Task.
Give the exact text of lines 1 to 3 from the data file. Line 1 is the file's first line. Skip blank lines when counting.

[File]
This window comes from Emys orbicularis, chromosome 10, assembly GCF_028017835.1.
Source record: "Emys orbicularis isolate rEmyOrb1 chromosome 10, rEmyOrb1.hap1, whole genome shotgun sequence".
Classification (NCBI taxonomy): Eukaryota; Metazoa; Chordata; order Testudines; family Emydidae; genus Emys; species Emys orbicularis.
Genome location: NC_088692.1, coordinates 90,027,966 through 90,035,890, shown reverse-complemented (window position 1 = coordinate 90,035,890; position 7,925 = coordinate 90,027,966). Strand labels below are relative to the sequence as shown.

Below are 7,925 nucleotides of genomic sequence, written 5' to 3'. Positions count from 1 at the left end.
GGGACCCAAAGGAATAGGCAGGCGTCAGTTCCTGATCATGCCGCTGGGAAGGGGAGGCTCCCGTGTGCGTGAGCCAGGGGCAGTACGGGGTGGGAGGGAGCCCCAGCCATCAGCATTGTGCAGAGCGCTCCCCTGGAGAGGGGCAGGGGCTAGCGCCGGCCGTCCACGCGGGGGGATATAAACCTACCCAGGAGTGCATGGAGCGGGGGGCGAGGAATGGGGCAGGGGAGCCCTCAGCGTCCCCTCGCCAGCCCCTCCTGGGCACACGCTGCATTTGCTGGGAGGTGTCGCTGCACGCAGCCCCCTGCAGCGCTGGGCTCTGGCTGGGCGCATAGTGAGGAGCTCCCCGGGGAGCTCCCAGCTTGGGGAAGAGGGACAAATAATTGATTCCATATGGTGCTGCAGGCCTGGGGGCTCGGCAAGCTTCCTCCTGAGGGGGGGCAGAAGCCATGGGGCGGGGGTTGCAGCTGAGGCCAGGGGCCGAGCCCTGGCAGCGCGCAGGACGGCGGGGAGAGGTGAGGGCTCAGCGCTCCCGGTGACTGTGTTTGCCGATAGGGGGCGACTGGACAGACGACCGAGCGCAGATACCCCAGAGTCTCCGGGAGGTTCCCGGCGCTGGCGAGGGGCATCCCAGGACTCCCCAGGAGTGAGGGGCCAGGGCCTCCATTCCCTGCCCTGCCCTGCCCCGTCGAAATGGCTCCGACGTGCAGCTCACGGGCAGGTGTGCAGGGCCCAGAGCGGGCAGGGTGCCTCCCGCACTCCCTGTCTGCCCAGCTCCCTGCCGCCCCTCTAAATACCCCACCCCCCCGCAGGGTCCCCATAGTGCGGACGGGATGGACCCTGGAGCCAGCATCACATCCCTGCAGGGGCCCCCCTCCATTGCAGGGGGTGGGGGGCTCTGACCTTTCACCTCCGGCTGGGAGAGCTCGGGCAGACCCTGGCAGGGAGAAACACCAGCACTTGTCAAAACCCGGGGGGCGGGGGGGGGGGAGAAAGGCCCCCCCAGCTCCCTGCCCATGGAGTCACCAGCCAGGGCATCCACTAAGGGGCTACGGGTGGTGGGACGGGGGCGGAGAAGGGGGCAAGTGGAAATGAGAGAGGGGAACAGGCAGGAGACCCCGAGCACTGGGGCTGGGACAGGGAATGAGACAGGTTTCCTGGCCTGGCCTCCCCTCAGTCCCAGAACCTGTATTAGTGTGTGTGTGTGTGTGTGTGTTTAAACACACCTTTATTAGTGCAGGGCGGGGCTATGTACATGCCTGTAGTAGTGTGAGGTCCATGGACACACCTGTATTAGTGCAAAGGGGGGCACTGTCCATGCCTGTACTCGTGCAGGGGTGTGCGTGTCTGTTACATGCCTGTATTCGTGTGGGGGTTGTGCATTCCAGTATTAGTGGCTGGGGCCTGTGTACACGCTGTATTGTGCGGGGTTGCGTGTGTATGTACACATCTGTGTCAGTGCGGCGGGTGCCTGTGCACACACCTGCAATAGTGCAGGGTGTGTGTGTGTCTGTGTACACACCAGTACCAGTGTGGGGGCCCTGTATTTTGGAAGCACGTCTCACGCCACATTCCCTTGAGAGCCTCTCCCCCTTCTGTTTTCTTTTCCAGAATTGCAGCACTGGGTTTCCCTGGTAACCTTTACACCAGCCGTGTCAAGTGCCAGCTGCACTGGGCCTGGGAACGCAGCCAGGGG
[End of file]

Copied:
This window comes from Emys orbicularis, chromosome 10, assembly GCF_028017835.1.
Source record: "Emys orbicularis isolate rEmyOrb1 chromosome 10, rEmyOrb1.hap1, whole genome shotgun sequence".
Classification (NCBI taxonomy): Eukaryota; Metazoa; Chordata; order Testudines; family Emydidae; genus Emys; species Emys orbicularis.